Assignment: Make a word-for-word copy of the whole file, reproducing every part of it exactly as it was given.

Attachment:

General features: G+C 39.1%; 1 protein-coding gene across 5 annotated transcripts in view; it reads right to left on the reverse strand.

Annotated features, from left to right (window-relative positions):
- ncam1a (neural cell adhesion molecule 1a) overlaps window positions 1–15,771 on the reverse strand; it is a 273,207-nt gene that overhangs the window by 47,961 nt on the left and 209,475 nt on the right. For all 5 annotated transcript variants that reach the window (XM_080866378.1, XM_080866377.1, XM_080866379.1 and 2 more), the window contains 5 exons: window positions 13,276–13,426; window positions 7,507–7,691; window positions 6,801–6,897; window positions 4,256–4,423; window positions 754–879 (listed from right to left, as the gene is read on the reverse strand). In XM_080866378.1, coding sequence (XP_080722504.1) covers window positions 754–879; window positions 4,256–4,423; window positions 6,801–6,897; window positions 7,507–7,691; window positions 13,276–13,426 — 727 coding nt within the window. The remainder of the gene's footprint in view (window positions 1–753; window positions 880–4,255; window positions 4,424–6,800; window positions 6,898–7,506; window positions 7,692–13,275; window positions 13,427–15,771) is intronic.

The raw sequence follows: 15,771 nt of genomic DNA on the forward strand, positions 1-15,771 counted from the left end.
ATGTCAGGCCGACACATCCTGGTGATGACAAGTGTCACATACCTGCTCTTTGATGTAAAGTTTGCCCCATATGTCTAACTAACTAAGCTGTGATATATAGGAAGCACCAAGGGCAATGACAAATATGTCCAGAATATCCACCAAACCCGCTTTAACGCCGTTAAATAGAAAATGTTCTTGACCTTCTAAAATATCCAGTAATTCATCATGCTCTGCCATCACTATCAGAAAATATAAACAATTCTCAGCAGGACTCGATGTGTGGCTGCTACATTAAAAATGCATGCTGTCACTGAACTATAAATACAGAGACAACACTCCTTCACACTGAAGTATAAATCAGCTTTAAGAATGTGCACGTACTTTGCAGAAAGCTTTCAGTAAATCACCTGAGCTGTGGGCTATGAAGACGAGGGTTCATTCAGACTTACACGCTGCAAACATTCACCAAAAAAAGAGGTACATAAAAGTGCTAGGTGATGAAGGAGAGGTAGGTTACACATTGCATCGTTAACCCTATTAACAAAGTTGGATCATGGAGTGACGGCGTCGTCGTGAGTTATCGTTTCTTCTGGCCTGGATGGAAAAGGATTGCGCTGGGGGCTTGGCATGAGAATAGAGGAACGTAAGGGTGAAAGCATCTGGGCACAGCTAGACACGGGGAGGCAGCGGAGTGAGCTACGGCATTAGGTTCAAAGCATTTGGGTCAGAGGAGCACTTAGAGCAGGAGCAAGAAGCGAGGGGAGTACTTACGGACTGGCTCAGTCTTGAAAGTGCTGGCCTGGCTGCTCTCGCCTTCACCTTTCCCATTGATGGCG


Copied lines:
General features: G+C 39.1%; 1 protein-coding gene across 5 annotated transcripts in view; it reads right to left on the reverse strand.

Annotated features, from left to right (window-relative positions):
- ncam1a (neural cell adhesion molecule 1a) overlaps window positions 1–15,771 on the reverse strand; it is a 273,207-nt gene that overhangs the window by 47,961 nt on the left and 209,475 nt on the right. For all 5 annotated transcript variants that reach the window (XM_080866378.1, XM_080866377.1, XM_080866379.1 and 2 more), the window contains 5 exons: window positions 13,276–13,426; window positions 7,507–7,691; window positions 6,801–6,897; window positions 4,256–4,423; window positions 754–879 (listed from right to left, as the gene is read on the reverse strand). In XM_080866378.1, coding sequence (XP_080722504.1) covers window positions 754–879; window positions 4,256–4,423; window positions 6,801–6,897; window positions 7,507–7,691; window positions 13,276–13,426 — 727 coding nt within the window. The remainder of the gene's footprint in view (window positions 1–753; window positions 880–4,255; window positions 4,424–6,800; window positions 6,898–7,506; window positions 7,692–13,275; window positions 13,427–15,771) is intronic.

The raw sequence follows: 15,771 nt of genomic DNA on the forward strand, positions 1-15,771 counted from the left end.
ATGTCAGGCCGACACATCCTGGTGATGACAAGTGTCACATACCTGCTCTTTGATGTAAAGTTTGCCCCATATGTCTAACTAACTAAGCTGTGATATATAGGAAGCACCAAGGGCAATGACAAATATGTCCAGAATATCCACCAAACCCGCTTTAACGCCGTTAAATAGAAAATGTTCTTGACCTTCTAAAATATCCAGTAATTCATCATGCTCTGCCATCACTATCAGAAAATATAAACAATTCTCAGCAGGACTCGATGTGTGGCTGCTACATTAAAAATGCATGCTGTCACTGAACTATAAATACAGAGACAACACTCCTTCACACTGAAGTATAAATCAGCTTTAAGAATGTGCACGTACTTTGCAGAAAGCTTTCAGTAAATCACCTGAGCTGTGGGCTATGAAGACGAGGGTTCATTCAGACTTACACGCTGCAAACATTCACCAAAAAAAGAGGTACATAAAAGTGCTAGGTGATGAAGGAGAGGTAGGTTACACATTGCATCGTTAACCCTATTAACAAAGTTGGATCATGGAGTGACGGCGTCGTCGTGAGTTATCGTTTCTTCTGGCCTGGATGGAAAAGGATTGCGCTGGGGGCTTGGCATGAGAATAGAGGAACGTAAGGGTGAAAGCATCTGGGCACAGCTAGACACGGGGAGGCAGCGGAGTGAGCTACGGCATTAGGTTCAAAGCATTTGGGTCAGAGGAGCACTTAGAGCAGGAGCAAGAAGCGAGGGGAGTACTTACGGACTGGCTCAGTCTTGAAAGTGCTGGCCTGGCTGCTCTCGCCTTCACCTTTCCCATTGATGGCG